El Camino College FIRST Students Win Big in PSA Competition

June 25, 2024 Torrance, CA

For El Camino College graduate Jahanzaib Anwar, completing his education and sharing his journey are closely connected. So, when he had the chance to enter a contest where teams of formerly incarcerated students were asked to communicate what it means to reintegrate into society, he knew he had something to say.

Like many students on the team from El Camino’s Formerly Incarcerated Re-Entry Students Thriving (FIRST) Program, Anwar had little experience creating presentations and addressing an audience. But the students spoke from the heart and shared their truth through a well-organized and creative public service announcement, also known as a PSA. Featuring a PowerPoint and in-person testimonials, their project was a great success, receiving accolades from judges and their peers. The team brought home the first-place prize, along with a sense of pride in their work, and a $1,000 award for the FIRST Program.

“It felt great to share my story because I realized that our program and our people need to be heard,” said Anwar. “Even though I’m not used to it, I’m comfortable telling my story because I believe it might help others go to college even if they think they don’t have a chance.”

Now a student at California State University, Long Beach majoring in health care administration, Anwar continues his connection with El Camino’s FIRST program by working in the office part time. He started at El Camino in 2011, then enrolled again in 2022 after a period of incarceration. Back on campus, Anwar saw a flier for the FIRST Program and soon found the assistance he needed to complete his degree.

“Coming back to school, didn’t know what it would be like; I needed someone to help me,” he said. “I knew what I wanted to do but I didn’t know how. I would not have been able to transfer to Long Beach without the help of people in FIRST. Many people who join this program don’t know anything about higher education in general and don’t think college is something they can do. Well, they can. And here at El Camino, they will be guided all the way.”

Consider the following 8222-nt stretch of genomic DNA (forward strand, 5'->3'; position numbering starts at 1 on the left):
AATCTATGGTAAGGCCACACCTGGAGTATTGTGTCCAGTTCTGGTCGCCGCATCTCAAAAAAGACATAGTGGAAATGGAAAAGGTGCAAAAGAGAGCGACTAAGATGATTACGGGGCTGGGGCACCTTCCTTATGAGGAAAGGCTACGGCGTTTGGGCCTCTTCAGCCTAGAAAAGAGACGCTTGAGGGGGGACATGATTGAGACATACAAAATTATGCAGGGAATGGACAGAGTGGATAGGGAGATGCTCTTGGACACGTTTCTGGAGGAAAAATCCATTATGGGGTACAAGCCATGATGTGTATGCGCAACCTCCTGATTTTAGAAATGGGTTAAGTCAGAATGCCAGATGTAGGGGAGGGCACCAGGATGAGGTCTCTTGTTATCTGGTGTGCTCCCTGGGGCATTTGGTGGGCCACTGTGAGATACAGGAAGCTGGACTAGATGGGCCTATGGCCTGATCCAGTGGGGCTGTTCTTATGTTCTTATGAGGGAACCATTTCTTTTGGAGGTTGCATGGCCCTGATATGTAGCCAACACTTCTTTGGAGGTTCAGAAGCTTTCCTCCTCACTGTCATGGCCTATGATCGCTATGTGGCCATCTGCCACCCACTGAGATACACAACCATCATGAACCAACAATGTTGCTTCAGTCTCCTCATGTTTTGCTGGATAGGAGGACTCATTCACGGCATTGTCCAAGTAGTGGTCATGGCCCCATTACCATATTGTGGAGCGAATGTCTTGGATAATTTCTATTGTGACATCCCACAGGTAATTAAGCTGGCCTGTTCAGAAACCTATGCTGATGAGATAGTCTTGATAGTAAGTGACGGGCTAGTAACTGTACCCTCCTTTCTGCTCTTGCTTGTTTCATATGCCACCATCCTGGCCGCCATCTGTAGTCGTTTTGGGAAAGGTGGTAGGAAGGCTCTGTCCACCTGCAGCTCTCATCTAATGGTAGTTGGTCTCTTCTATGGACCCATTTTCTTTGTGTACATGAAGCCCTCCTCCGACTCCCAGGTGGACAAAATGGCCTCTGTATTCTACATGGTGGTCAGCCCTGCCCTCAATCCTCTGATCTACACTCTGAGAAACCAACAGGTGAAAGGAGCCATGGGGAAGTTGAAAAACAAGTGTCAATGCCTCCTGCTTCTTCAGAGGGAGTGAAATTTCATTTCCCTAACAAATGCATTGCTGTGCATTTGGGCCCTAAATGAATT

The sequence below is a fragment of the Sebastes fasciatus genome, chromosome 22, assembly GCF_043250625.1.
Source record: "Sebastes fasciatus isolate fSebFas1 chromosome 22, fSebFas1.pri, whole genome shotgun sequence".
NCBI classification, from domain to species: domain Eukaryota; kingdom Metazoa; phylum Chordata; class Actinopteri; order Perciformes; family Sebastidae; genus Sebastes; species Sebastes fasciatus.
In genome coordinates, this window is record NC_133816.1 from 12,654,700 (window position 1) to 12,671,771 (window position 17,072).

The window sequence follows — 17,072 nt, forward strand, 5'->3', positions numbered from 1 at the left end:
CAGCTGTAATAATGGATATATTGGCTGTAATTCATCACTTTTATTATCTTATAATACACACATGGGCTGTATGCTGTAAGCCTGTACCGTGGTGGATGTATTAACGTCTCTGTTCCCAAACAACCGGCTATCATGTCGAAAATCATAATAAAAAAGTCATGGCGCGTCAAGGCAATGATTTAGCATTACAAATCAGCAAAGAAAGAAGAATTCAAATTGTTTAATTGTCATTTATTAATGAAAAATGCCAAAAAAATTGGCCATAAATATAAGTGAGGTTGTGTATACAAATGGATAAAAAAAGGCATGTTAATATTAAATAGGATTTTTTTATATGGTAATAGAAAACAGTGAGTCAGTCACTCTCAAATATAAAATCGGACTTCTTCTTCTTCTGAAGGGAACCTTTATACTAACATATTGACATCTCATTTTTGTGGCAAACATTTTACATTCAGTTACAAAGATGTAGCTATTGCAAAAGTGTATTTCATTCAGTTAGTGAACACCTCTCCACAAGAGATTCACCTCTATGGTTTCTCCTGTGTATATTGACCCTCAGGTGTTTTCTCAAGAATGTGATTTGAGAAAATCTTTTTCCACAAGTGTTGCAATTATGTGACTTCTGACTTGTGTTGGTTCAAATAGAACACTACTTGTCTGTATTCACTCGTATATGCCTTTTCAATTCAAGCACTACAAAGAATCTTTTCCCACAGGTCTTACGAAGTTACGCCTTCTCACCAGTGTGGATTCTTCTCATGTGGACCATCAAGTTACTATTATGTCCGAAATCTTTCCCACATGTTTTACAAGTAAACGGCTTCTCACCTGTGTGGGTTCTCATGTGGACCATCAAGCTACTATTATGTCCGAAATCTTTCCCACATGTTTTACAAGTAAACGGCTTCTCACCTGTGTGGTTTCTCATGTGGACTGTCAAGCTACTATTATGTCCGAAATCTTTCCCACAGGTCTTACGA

Anwar described this journey in the PSA he helped created for the Rising Scholars PSA Challenge, part of the annual Project Rebound symposium at California State University, Los Angeles. The event is specifically designed for community college students who have had a carceral experience, and the challenge asked students about redefining what it means to reintegrate into society with purpose and support. Several teams representing colleges from the Los Angeles area took the challenge and then shared their stories of success and challenges in the form of a PSA.

“Our students worked so hard on this project and showed they were worthy, capable, and prepared for the challenge,” said team coach Izzy Gonzalez, a student service specialist with FIRST and El Camino grad. “This courageous act was so important and so impactful. By sharing their story, they inspire the next person. They were definitely in a vulnerable place, and they did an amazing job. We are very proud.”

Launched in 2020, El Camino’s FIRST Program is part of the Rising Scholars Network, a California initiative that serves incarcerated and formerly incarcerated students. The FIRST Program provides a pathway from prison to college that helps students meet their educational goals. Personalized support, counseling, financial aid, job opportunities, and basic needs assistance are just some of the services provided in this welcoming community.

By participating in events such as the Project Rebound symposium at CSU Los Angeles, staff can exchange best practices and students can see the next step in the pathway – transferring to a university.

“This experience was a great opportunity for students to see what’s next for them in their education,” said FIRST Program Coordinator Francisco “Pancho” Lopez. “Students were able to see that there are programs like FIRST at California State University campuses, and a pathway with the same nurturing support is waiting for them so they can earn a bachelor’s degree.”

The FIRST program introduces students to a variety of academic activities and offers workshops, guest speakers, and university tours. Staff help students heal from the past and accept that the past does not define the present, Gonzalez said.

“We want students to envision their future,” she added. “And there are still barriers to face, such as food and housing insecurity, transportation, and academic challenges, but we can talk about it and find answers. There is still so much to be achieved in their education and building a bridge from community college to the university can help make that happen.”

For more information about El Camino College’s Formerly Incarcerated Re-Entry Students Thriving (FIRST) Program, view: